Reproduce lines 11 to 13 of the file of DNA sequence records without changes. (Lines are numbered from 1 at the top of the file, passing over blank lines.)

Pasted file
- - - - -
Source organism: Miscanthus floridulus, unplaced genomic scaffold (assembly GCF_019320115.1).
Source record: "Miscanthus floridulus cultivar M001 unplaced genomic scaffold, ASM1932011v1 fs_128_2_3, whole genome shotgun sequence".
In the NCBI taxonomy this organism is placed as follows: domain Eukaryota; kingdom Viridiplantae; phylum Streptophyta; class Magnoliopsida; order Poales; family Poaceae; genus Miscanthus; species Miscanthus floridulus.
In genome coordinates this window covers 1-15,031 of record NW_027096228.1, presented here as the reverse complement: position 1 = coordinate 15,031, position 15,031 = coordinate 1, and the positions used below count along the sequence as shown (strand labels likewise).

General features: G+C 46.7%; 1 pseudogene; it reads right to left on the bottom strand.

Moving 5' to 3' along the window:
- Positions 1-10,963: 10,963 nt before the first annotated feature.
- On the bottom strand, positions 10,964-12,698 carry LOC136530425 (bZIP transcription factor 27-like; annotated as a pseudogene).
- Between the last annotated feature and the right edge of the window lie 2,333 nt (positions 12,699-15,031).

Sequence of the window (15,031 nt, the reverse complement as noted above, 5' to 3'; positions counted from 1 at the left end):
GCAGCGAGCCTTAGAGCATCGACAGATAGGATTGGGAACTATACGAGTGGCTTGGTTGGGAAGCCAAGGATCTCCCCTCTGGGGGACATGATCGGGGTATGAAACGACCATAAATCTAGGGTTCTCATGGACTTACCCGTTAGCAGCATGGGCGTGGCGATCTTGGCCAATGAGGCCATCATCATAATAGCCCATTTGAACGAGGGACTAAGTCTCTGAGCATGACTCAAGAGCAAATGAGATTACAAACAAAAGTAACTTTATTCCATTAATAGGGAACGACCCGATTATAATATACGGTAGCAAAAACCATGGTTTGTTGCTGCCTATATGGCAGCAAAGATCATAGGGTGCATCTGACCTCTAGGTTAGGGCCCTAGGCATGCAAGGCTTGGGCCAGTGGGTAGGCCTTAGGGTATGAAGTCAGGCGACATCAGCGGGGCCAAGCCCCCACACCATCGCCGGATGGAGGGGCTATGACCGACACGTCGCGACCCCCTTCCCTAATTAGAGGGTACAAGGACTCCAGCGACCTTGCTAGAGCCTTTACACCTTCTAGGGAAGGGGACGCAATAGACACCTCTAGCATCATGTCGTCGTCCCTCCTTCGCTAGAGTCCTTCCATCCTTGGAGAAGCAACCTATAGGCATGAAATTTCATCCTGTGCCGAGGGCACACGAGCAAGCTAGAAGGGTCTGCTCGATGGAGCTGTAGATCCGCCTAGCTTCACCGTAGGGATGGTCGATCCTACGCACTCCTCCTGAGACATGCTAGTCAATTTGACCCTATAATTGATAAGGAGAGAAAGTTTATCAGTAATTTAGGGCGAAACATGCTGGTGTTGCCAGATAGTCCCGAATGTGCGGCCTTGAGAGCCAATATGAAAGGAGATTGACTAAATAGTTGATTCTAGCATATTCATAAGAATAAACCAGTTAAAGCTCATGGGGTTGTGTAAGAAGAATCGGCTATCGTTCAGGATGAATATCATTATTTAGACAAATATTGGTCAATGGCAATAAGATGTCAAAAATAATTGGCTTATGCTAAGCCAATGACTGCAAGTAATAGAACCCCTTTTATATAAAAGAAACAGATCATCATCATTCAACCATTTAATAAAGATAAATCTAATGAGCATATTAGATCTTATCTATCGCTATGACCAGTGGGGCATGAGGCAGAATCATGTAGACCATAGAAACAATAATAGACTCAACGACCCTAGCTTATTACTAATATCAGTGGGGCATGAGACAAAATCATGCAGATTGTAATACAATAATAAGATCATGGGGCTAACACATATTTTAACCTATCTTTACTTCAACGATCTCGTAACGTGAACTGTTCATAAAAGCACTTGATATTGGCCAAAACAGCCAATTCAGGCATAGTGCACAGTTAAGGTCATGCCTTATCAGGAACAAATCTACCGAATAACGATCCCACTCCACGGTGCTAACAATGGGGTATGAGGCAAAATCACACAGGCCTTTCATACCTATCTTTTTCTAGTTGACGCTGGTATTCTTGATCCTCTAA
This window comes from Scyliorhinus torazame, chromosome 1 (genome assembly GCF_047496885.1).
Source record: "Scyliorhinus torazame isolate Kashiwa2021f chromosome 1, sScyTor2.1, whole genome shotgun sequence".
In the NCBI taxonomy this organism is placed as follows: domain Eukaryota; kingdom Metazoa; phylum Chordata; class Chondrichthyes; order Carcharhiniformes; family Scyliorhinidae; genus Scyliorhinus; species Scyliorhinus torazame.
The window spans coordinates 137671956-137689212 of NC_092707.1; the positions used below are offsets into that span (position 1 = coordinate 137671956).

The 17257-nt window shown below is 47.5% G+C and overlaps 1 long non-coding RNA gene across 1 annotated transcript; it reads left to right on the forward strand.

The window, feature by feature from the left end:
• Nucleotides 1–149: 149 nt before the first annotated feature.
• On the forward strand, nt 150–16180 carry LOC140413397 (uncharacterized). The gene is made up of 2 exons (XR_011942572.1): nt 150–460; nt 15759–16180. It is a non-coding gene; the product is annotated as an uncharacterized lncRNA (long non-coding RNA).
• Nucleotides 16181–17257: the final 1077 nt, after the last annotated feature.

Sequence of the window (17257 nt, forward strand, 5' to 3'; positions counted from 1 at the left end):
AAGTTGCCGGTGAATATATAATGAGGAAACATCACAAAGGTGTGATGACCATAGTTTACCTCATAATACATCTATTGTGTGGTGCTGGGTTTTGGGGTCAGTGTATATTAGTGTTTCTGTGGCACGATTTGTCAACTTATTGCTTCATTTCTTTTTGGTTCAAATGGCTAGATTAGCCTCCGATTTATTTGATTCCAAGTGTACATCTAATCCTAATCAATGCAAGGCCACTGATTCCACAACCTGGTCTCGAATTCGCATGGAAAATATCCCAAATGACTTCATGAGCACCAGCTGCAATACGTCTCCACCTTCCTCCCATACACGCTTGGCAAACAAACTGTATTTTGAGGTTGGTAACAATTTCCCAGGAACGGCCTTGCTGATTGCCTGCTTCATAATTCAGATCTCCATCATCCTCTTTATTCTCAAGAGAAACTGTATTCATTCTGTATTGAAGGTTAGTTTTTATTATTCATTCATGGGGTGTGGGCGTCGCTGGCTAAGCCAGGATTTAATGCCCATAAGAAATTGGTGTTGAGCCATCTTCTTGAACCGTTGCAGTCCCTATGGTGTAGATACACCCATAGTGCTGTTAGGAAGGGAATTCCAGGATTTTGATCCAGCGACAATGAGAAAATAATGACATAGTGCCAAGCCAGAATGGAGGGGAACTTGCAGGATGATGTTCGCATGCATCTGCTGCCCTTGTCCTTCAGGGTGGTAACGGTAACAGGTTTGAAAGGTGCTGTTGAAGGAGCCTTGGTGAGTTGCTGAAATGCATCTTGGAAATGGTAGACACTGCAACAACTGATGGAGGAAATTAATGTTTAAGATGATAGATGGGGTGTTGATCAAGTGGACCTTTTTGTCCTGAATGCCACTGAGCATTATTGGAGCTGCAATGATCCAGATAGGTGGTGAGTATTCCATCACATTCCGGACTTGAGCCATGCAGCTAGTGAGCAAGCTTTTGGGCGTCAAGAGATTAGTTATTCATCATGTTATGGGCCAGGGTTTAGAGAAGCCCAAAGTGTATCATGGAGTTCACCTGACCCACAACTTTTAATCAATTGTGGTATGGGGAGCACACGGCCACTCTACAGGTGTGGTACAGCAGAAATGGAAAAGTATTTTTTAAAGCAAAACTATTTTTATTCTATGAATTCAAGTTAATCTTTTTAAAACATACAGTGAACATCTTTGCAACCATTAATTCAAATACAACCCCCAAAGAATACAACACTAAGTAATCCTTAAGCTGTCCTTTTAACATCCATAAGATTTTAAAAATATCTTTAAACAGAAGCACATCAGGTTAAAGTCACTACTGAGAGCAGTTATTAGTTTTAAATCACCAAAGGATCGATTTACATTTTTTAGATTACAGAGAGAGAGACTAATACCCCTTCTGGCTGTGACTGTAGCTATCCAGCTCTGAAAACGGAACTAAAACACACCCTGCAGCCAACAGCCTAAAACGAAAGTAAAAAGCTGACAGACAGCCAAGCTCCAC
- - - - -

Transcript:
GCAGCGAGCCTTAGAGCATCGACAGATAGGATTGGGAACTATACGAGTGGCTTGGTTGGGAAGCCAAGGATCTCCCCTCTGGGGGACATGATCGGGGTATGAAACGACCATAAATCTAGGGTTCTCATGGACTTACCCGTTAGCAGCATGGGCGTGGCGATCTTGGCCAATGAGGCCATCATCATAATAGCCCATTTGAACGAGGGACTAAGTCTCTGAGCATGACTCAAGAGCAAATGAGATTACAAACAAAAGTAACTTTATTCCATTAATAGGGAACGACCCGATTATAATATACGGTAGCAAAAACCATGGTTTGTTGCTGCCTATATGGCAGCAAAGATCATAGGGTGCATCTGACCTCTAGGTTAGGGCCCTAGGCATGCAAGGCTTGGGCCAGTGGGTAGGCCTTAGGGTATGAAGTCAGGCGACATCAGCGGGGCCAAGCCCCCACACCATCGCCGGATGGAGGGGCTATGACCGACACGTCGCGACCCCCTTCCCTAATTAGAGGGTACAAGGACTCCAGCGACCTTGCTAGAGCCTTTACACCTTCTAGGGAAGGGGACGCAATAGACACCTCTAGCATCATGTCGTCGTCCCTCCTTCGCTAGAGTCCTTCCATCCTTGGAGAAGCAACCTATAGGCATGAAATTTCATCCTGTGCCGAGGGCACACGAGCAAGCTAGAAGGGTCTGCTCGATGGAGCTGTAGATCCGCCTAGCTTCACCGTAGGGATGGTCGATCCTACGCACTCCTCCTGAGACATGCTAGTCAATTTGACCCTATAATTGATAAGGAGAGAAAGTTTATCAGTAATTTAGGGCGAAACATGCTGGTGTTGCCAGATAGTCCCGAATGTGCGGCCTTGAGAGCCAATATGAAAGGAGATTGACTAAATAGTTGATTCTAGCATATTCATAAGAATAAACCAGTTAAAGCTCATGGGGTTGTGTAAGAAGAATCGGCTATCGTTCAGGATGAATATCATTATTTAGACAAATATTGGTCAATGGCAATAAGATGTCAAAAATAATTGGCTTATGCTAAGCCAATGACTGCAAGTAATAGAACCCCTTTTATATAAAAGAAACAGATCATCATCATTCAACCATTTAATAAAGATAAATCTAATGAGCATATTAGATCTTATCTATCGCTATGACCAGTGGGGCATGAGGCAGAATCATGTAGACCATAGAAACAATAATAGACTCAACGACCCTAGCTTATTACTAATATCAGTGGGGCATGAGACAAAATCATGCAGATTGTAATACAATAATAAGATCATGGGGCTAACACATATTTTAACCTATCTTTACTTCAACGATCTCGTAACGTGAACTGTTCATAAAAGCACTTGATATTGGCCAAAACAGCCAATTCAGGCATAGTGCACAGTTAAGGTCATGCCTTATCAGGAACAAATCTACCGAATAACGATCCCACTCCACGGTGCTAACAATGGGGTATGAGGCAAAATCACACAGGCCTTTCATACCTATCTTTTTCTAGTTGACGCTGGTATTCTTGATCCTCTAA
This window comes from Scyliorhinus torazame, chromosome 1 (genome assembly GCF_047496885.1).
Source record: "Scyliorhinus torazame isolate Kashiwa2021f chromosome 1, sScyTor2.1, whole genome shotgun sequence".